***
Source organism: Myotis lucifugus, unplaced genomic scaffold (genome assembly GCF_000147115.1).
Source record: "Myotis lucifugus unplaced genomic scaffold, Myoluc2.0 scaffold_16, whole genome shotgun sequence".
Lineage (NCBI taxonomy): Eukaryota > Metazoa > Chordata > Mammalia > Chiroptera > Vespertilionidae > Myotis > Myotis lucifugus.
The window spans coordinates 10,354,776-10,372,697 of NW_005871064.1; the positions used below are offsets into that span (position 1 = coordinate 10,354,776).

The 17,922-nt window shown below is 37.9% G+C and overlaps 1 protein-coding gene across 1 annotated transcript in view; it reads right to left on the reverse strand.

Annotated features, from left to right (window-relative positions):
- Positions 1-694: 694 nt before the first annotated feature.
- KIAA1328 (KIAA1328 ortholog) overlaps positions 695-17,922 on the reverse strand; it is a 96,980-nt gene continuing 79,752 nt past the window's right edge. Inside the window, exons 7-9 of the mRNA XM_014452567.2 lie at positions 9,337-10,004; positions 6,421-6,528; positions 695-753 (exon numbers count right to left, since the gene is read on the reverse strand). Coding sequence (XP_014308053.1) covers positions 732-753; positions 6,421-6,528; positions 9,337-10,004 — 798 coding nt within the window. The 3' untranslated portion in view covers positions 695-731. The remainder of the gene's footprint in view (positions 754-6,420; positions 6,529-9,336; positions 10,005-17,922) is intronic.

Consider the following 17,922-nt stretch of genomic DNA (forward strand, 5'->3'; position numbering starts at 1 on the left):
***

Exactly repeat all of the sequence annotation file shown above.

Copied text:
Source organism: Myotis lucifugus, unplaced genomic scaffold (genome assembly GCF_000147115.1).
Source record: "Myotis lucifugus unplaced genomic scaffold, Myoluc2.0 scaffold_16, whole genome shotgun sequence".
Lineage (NCBI taxonomy): Eukaryota > Metazoa > Chordata > Mammalia > Chiroptera > Vespertilionidae > Myotis > Myotis lucifugus.
The window spans coordinates 10,354,776-10,372,697 of NW_005871064.1; the positions used below are offsets into that span (position 1 = coordinate 10,354,776).

The 17,922-nt window shown below is 37.9% G+C and overlaps 1 protein-coding gene across 1 annotated transcript in view; it reads right to left on the reverse strand.

Annotated features, from left to right (window-relative positions):
- Positions 1-694: 694 nt before the first annotated feature.
- KIAA1328 (KIAA1328 ortholog) overlaps positions 695-17,922 on the reverse strand; it is a 96,980-nt gene continuing 79,752 nt past the window's right edge. Inside the window, exons 7-9 of the mRNA XM_014452567.2 lie at positions 9,337-10,004; positions 6,421-6,528; positions 695-753 (exon numbers count right to left, since the gene is read on the reverse strand). Coding sequence (XP_014308053.1) covers positions 732-753; positions 6,421-6,528; positions 9,337-10,004 — 798 coding nt within the window. The 3' untranslated portion in view covers positions 695-731. The remainder of the gene's footprint in view (positions 754-6,420; positions 6,529-9,336; positions 10,005-17,922) is intronic.

Consider the following 17,922-nt stretch of genomic DNA (forward strand, 5'->3'; position numbering starts at 1 on the left):